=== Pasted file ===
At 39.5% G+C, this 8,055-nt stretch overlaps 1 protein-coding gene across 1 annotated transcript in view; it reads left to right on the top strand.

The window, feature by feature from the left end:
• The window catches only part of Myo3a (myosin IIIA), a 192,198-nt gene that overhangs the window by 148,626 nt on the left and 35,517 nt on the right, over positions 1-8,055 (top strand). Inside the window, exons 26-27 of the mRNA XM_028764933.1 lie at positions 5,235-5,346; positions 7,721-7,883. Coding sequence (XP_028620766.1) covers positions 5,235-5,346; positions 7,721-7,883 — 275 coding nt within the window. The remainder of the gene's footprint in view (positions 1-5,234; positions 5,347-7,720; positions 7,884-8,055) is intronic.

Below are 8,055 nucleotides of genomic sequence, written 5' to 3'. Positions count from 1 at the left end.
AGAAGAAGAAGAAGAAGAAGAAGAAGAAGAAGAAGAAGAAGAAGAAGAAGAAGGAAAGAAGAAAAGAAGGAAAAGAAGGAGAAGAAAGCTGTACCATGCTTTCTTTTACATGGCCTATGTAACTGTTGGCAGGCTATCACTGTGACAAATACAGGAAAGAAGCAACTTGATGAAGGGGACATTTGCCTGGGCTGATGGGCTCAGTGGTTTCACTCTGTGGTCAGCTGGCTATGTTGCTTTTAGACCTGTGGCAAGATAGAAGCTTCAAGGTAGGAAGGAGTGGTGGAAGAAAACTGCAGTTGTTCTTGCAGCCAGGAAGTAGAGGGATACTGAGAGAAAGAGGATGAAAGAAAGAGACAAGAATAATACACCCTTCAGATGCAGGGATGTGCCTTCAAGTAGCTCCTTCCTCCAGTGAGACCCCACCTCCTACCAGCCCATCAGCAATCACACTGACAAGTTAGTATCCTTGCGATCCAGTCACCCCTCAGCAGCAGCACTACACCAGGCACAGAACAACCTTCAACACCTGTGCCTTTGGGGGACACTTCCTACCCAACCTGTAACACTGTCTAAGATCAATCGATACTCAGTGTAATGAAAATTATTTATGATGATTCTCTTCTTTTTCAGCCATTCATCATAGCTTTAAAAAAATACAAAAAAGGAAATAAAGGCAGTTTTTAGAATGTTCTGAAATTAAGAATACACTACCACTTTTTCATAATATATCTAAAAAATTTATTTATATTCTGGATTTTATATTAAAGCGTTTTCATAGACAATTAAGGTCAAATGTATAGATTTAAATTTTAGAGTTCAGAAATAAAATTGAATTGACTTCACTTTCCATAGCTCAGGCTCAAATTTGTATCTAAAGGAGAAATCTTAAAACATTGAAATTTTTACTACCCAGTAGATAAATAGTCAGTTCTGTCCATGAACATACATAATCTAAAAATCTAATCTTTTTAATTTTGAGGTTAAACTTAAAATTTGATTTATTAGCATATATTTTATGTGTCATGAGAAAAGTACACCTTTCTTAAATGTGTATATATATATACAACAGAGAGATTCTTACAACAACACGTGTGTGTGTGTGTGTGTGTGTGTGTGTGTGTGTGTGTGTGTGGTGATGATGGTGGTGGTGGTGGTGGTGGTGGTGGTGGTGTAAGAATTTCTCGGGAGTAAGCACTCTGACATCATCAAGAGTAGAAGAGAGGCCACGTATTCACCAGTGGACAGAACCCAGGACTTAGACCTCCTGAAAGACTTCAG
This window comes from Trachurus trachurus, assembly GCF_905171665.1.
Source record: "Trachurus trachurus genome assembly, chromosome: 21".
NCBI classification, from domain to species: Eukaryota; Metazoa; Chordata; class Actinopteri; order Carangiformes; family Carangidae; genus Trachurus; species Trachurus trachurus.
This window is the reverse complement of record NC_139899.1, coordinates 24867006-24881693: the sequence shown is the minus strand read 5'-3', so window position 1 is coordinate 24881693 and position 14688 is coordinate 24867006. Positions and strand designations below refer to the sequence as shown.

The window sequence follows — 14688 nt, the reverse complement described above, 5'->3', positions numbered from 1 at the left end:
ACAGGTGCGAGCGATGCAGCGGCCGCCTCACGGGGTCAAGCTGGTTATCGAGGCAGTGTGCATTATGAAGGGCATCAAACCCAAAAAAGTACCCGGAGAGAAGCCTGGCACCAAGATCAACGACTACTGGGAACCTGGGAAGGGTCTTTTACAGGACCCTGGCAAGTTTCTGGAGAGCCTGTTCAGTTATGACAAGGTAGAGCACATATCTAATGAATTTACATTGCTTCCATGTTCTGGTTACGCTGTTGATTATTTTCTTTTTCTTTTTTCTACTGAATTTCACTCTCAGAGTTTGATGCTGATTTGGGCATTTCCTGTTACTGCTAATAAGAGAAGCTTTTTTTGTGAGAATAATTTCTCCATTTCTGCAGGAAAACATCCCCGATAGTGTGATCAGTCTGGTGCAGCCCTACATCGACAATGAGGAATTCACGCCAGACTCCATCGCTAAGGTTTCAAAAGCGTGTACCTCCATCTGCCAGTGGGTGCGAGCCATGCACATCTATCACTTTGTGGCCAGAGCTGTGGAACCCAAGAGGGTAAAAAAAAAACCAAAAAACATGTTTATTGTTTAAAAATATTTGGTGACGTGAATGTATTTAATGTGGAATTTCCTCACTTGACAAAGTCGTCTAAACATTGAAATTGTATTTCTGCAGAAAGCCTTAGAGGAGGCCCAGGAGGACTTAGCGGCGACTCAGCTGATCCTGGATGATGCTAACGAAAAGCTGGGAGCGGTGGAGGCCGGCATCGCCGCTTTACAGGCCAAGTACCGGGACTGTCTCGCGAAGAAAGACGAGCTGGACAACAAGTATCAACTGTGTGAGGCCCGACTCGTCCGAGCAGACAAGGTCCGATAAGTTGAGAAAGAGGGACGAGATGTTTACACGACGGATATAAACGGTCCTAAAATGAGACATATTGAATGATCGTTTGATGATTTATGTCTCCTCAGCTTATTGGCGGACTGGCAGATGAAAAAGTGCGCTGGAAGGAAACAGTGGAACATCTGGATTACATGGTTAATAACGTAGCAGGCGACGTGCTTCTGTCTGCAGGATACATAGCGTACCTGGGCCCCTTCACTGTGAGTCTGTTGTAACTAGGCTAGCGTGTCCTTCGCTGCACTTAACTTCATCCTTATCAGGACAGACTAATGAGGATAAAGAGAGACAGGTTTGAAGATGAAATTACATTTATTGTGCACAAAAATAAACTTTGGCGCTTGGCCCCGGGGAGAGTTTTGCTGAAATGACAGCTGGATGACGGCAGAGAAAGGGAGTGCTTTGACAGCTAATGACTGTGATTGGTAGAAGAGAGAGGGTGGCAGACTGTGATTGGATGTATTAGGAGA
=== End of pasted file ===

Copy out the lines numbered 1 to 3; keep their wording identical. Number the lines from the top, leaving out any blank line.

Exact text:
At 39.5% G+C, this 8,055-nt stretch overlaps 1 protein-coding gene across 1 annotated transcript in view; it reads left to right on the top strand.

The window, feature by feature from the left end:
• The window catches only part of Myo3a (myosin IIIA), a 192,198-nt gene that overhangs the window by 148,626 nt on the left and 35,517 nt on the right, over positions 1-8,055 (top strand). Inside the window, exons 26-27 of the mRNA XM_028764933.1 lie at positions 5,235-5,346; positions 7,721-7,883. Coding sequence (XP_028620766.1) covers positions 5,235-5,346; positions 7,721-7,883 — 275 coding nt within the window. The remainder of the gene's footprint in view (positions 1-5,234; positions 5,347-7,720; positions 7,884-8,055) is intronic.